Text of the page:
Bcl-2 and accelerated DNA repair mediates resistance of hair follicle bulge stem cells to DNA-damage-induced cell death

Nat Cell Biol. 2010 Jun;12(6):572-82. doi: 10.1038/ncb2059. Epub 2010 May 16.


Adult stem cells (SCs) are at high risk of accumulating deleterious mutations because they reside and self-renew in adult tissues for extended periods. Little is known about how adult SCs sense and respond to DNA damage within their natural niche. Here, using mouse epidermis as a model, we define the functional consequences and the molecular mechanisms by which adult SCs respond to DNA damage. We show that multipotent hair-follicle-bulge SCs have two important mechanisms for increasing their resistance to DNA-damage-induced cell death: higher expression of the anti-apoptotic gene Bcl-2 and transient stabilization of p53 after DNA damage in bulge SCs. The attenuated p53 activation is the consequence of a faster DNA repair activity, mediated by a higher non-homologous end joining (NHEJ) activity, induced by the key protein DNA-PK. Because NHEJ is an error-prone mechanism, this novel characteristic of adult SCs may have important implications in cancer development and ageing.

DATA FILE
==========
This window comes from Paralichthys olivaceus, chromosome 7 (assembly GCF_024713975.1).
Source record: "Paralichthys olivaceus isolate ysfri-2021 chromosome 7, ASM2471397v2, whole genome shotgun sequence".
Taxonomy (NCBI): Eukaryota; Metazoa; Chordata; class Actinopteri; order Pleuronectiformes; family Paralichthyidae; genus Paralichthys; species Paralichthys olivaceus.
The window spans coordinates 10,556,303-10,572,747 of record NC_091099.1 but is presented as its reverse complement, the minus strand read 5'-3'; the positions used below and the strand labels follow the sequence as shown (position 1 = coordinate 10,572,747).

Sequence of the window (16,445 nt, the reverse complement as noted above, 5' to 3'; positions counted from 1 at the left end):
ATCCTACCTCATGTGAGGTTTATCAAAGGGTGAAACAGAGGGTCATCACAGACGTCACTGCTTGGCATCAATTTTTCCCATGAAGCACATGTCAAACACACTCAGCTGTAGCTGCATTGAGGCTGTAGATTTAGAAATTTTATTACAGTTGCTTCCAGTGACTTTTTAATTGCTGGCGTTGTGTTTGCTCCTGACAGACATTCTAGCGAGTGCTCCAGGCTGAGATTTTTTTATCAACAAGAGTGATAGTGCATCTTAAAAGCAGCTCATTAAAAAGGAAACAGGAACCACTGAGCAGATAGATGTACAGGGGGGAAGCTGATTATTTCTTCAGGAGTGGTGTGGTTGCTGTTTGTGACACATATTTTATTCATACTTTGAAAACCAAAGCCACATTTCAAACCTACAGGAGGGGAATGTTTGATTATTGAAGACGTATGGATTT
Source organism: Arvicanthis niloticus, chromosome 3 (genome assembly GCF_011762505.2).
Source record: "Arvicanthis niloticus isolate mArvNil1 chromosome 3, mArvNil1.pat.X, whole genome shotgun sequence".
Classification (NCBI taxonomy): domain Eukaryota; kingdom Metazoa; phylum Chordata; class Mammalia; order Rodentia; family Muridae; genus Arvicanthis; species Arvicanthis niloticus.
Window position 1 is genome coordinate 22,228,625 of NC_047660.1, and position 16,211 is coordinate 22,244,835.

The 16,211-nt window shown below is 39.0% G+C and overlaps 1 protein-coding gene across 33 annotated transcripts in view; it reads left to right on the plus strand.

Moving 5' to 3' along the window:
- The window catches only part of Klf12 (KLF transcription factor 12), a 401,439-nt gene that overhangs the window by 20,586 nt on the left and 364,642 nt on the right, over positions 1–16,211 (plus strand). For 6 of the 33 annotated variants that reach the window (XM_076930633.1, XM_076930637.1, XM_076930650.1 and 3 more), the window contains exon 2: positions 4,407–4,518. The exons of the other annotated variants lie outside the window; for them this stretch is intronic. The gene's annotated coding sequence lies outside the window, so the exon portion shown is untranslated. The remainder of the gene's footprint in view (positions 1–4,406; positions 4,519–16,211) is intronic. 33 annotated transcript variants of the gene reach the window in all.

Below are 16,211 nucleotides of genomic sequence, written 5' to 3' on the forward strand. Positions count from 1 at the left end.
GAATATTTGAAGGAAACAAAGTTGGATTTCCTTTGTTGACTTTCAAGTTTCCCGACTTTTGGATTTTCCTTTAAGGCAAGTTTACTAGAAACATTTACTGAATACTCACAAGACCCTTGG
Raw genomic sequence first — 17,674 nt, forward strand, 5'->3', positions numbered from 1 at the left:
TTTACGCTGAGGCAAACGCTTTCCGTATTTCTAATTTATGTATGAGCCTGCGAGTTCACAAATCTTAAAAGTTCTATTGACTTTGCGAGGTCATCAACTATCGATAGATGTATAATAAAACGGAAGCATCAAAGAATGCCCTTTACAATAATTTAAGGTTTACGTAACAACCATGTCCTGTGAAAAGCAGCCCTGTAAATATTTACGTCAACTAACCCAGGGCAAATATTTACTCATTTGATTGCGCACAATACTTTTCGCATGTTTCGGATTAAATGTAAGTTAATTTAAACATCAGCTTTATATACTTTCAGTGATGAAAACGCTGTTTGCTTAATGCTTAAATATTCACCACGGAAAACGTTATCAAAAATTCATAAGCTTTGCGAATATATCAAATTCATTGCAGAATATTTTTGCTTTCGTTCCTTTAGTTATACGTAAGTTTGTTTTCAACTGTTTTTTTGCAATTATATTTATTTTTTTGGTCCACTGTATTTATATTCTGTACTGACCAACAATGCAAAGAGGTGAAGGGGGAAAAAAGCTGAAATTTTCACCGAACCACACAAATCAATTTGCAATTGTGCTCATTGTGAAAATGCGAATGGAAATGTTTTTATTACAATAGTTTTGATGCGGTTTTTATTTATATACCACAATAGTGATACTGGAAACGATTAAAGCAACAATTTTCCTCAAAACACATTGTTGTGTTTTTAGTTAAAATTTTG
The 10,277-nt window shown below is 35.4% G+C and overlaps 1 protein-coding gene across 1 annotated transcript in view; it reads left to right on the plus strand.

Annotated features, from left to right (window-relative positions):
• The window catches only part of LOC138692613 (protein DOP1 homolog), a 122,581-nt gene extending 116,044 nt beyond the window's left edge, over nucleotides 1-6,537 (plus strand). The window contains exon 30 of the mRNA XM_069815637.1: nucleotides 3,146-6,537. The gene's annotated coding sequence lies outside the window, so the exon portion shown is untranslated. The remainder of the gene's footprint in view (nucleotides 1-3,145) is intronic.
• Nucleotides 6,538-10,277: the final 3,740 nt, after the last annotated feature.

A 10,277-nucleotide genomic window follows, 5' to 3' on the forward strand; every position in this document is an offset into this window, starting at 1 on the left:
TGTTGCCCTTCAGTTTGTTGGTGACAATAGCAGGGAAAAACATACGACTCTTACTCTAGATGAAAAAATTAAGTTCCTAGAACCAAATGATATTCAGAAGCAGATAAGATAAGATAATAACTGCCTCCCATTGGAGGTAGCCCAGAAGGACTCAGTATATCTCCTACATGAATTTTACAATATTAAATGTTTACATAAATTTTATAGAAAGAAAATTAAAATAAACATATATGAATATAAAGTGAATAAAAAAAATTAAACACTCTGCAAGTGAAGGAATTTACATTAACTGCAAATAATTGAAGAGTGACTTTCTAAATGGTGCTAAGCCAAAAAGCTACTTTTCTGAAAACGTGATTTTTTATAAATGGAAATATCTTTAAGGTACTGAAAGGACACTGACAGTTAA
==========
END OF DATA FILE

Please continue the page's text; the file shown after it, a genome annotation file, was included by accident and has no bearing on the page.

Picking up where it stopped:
Publication types

  • Research Support, Non-U.S. Gov't

MeSH terms

  • Adult
  • Aging
  • Animals
  • Biochemical Phenomena
  • Cell Death
  • DNA / metabolism
  • DNA Damage
  • DNA Repair*
  • Epidermis / metabolism
  • Hair Follicle / cytology*
  • Hair Follicle / metabolism
  • Hair Follicle / physiology
  • Humans
  • Mice
  • Mice, Inbred BALB C
  • Mice, Inbred C57BL
  • Mice, Inbred Strains
  • Mice, Knockout
  • Mice, SCID
  • Multipotent Stem Cells / cytology*
  • Multipotent Stem Cells / metabolism
  • Multipotent Stem Cells / physiology*
  • Stem Cells / metabolism*
  • Tumor Suppressor Protein p53 / metabolism


  • Tumor Suppressor Protein p53
  • DNA